It's easy to instanteously produce a myriad of reasons why now isn't the right time for you to boost your export business; why your product/company isn't ideally suited; or why you don't think it is a prudent investment.
It's even easier when the press and certain business experts promulgate a mythology which seems to buttress your position.
But what if you looked beyond the myths and embraced the facts?
"Made in the USA" - & 4 sale overseas
The Brookings Institute's Metropolitan Export Initiative produced a short article last fall entitled Five Myths about US Exports. Authors Bruce Katz and Jonathan Rothwell sought to debunk some of the most common and vacuous, but convenient rationalizations for American companies reticence in exporting. The five myths they cite are:
- Exports have been a shrinking share of the economy
- Exports come only in boxes
- US exports are no longer internationally competitive
- Trade with developing countries eliminates jobs for US workers
- US exports won't increase until other countries "play by the rules"
Read the article for more background.
The Rider & the Elephant
Switch: How to Change Things When Change is Hard by Chip & Dan Heath is a book worth reading. As with every business book some of the ideas will be familiar, some repellent and others intriguing. The Heaths use an analogy of an elephant and its rider (the former is ultimately in control and the latter only occasionally influences events) to describe the contest between the familiar and the different which we face when we embark upon change.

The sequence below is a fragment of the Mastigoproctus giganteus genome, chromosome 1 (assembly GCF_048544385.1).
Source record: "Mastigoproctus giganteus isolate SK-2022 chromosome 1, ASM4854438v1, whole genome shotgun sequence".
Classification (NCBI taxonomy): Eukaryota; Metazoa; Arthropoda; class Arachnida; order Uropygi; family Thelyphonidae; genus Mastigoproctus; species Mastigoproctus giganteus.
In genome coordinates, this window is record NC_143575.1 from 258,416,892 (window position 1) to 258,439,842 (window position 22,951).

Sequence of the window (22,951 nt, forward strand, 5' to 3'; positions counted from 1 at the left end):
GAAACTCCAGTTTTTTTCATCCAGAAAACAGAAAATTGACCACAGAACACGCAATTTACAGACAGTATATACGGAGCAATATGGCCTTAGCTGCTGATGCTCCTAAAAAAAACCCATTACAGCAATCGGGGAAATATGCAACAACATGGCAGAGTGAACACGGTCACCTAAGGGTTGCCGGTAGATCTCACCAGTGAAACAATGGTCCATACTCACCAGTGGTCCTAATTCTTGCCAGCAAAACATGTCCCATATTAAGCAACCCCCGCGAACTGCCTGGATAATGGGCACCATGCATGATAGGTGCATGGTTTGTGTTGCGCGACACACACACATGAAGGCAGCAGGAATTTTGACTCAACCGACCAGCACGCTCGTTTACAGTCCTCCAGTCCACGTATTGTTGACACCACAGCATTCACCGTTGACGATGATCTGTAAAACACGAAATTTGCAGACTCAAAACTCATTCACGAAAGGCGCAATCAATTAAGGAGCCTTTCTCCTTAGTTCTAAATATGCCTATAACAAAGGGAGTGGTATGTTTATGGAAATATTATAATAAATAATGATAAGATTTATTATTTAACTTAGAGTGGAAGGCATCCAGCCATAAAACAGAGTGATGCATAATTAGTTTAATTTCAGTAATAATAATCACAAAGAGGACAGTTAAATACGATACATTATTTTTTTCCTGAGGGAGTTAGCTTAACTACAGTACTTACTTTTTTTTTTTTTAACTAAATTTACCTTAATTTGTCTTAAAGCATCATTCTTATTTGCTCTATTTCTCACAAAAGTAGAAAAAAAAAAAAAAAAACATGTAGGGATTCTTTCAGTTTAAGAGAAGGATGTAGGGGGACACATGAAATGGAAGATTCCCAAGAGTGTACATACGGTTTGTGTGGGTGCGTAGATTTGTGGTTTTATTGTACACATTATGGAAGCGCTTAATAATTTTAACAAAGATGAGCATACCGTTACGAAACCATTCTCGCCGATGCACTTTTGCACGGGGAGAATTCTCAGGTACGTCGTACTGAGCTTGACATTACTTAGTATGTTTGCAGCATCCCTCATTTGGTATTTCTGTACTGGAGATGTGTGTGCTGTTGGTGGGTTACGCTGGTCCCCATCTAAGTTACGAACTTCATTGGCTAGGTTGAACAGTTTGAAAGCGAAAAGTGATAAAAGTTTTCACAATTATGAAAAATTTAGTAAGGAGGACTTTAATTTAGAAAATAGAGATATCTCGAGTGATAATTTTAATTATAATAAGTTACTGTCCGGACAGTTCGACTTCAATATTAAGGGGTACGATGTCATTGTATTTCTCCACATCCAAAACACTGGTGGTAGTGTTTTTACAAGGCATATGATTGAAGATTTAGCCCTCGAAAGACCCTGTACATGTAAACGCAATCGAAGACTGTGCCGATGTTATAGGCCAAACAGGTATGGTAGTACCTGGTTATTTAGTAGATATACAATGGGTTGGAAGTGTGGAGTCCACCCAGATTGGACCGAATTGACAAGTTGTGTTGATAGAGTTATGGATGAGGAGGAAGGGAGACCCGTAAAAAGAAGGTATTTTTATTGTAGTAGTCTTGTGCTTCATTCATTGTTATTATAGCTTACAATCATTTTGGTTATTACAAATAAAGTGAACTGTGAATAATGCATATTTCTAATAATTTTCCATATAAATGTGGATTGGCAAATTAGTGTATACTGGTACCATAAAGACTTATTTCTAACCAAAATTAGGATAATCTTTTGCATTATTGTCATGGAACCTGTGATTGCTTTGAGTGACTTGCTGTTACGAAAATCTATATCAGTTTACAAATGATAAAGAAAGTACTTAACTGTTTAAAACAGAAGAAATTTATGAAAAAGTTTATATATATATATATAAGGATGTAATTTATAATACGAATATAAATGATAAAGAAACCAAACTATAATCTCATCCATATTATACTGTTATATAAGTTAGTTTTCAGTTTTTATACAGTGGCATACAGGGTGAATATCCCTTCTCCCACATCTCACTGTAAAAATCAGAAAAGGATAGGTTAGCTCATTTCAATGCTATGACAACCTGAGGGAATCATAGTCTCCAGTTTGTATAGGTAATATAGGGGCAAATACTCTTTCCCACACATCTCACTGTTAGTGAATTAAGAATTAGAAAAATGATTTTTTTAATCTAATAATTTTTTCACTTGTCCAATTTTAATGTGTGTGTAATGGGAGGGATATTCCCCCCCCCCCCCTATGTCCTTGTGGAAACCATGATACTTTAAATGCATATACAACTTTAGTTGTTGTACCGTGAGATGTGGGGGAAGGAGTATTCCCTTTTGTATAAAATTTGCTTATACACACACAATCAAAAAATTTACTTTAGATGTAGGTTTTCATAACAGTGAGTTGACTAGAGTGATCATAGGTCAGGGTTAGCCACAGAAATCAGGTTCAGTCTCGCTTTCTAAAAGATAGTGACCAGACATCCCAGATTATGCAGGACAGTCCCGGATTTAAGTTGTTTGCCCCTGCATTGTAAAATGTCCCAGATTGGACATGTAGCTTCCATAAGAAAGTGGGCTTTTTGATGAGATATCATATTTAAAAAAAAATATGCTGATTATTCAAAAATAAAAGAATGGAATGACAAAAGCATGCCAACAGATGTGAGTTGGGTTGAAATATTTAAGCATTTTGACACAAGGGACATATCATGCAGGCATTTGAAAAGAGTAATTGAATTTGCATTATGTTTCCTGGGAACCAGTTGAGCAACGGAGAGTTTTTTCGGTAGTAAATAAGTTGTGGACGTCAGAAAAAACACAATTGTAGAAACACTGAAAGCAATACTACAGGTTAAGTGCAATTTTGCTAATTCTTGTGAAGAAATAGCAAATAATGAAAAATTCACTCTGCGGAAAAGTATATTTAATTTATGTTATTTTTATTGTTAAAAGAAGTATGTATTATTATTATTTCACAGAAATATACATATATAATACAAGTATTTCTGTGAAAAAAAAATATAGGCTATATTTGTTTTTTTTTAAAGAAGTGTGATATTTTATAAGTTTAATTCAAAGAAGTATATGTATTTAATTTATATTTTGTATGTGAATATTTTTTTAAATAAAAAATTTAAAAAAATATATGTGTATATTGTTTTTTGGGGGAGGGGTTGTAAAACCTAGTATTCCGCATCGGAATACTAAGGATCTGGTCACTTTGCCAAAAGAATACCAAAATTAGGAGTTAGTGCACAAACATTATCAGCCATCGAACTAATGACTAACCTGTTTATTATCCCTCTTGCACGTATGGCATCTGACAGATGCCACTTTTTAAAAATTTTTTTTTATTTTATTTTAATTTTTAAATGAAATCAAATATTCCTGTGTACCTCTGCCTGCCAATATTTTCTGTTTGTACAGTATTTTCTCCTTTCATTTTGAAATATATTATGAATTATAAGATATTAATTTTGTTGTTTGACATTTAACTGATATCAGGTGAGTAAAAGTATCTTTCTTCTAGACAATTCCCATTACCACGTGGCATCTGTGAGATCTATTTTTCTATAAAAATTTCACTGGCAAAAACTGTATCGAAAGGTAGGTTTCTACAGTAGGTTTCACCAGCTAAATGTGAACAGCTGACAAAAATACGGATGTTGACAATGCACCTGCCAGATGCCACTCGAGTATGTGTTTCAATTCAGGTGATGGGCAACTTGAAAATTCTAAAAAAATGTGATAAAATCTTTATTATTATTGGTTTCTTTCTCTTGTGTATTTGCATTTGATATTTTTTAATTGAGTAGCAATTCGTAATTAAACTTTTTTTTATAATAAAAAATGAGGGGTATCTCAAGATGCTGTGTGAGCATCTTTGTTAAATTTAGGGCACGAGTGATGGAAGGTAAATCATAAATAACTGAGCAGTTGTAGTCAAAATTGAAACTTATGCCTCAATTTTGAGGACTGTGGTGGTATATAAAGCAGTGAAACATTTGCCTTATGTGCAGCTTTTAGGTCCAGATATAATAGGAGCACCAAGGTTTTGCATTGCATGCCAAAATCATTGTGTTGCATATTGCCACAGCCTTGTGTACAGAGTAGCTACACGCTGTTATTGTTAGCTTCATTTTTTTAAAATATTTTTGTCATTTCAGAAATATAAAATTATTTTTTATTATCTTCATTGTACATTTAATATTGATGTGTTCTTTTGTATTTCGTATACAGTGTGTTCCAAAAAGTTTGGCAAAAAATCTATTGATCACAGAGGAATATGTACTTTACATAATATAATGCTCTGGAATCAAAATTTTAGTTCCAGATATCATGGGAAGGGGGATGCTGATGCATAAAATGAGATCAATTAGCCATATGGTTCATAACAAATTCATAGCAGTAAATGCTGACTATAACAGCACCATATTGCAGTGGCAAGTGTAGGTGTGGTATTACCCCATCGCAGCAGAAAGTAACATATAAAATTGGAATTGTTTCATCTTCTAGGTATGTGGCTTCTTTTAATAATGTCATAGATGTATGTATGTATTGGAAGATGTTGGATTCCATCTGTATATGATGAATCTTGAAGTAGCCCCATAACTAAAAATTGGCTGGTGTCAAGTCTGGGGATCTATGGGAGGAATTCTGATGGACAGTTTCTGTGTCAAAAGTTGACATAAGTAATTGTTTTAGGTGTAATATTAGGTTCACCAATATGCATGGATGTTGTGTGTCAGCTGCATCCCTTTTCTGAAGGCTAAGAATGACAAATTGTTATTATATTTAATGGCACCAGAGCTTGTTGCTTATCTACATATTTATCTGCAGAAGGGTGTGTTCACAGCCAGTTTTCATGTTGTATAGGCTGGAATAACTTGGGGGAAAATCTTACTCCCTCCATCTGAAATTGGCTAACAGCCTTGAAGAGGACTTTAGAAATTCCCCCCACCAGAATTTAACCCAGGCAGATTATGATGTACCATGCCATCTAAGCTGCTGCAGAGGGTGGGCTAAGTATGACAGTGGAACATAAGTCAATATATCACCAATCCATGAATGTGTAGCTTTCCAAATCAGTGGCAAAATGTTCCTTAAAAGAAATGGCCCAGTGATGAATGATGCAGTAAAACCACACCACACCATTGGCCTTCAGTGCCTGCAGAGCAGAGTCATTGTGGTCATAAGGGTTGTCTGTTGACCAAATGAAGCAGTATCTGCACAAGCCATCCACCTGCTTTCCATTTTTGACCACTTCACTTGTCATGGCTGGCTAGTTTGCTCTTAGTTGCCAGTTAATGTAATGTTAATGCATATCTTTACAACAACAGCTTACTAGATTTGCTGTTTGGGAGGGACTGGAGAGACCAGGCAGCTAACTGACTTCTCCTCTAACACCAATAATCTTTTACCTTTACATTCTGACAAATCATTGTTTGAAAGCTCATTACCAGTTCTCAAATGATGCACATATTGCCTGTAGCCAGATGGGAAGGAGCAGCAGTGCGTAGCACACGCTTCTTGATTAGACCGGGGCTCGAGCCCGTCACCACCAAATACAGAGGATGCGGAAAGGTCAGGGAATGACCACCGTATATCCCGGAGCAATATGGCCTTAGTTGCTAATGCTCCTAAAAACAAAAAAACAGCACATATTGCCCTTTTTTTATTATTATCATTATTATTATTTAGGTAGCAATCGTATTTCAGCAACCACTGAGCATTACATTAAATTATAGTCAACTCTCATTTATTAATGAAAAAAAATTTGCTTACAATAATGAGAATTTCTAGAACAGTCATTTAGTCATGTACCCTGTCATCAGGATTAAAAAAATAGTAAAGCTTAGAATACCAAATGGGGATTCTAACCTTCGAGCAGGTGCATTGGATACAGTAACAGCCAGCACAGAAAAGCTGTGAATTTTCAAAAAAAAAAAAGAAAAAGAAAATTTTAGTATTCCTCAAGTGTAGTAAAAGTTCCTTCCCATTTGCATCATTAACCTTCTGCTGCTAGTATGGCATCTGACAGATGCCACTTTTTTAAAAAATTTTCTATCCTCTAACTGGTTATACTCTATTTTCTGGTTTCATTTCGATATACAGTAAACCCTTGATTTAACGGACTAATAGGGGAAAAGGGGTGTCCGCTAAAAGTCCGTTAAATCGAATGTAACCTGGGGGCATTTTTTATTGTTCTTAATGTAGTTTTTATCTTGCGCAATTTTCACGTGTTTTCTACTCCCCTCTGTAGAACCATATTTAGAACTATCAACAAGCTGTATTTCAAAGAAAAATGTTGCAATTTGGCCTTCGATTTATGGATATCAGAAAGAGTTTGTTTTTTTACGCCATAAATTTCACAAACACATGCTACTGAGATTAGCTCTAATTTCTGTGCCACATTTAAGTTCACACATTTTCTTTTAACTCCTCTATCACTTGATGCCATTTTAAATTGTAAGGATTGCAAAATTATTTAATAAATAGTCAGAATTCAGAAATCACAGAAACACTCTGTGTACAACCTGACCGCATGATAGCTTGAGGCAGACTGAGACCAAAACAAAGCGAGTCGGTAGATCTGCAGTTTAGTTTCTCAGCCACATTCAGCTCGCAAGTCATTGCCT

Read the book; and as you do so think about how much of your hesitancy to embrace a new or revamped global initiative is the elephant of your company's traditional business practice.....My guess is a lot.
Cracking the whip won't work - proactive strategic plans and enthusiastic effective implementation will. And a consultant relationship is the perfect vehicle to get started. It is a financial model well suited to today's tight budgets and uncertainty and it offers the fresh perspective and complementary skills so critical to success in this endeavor.
Call Consilium to find out how we can help.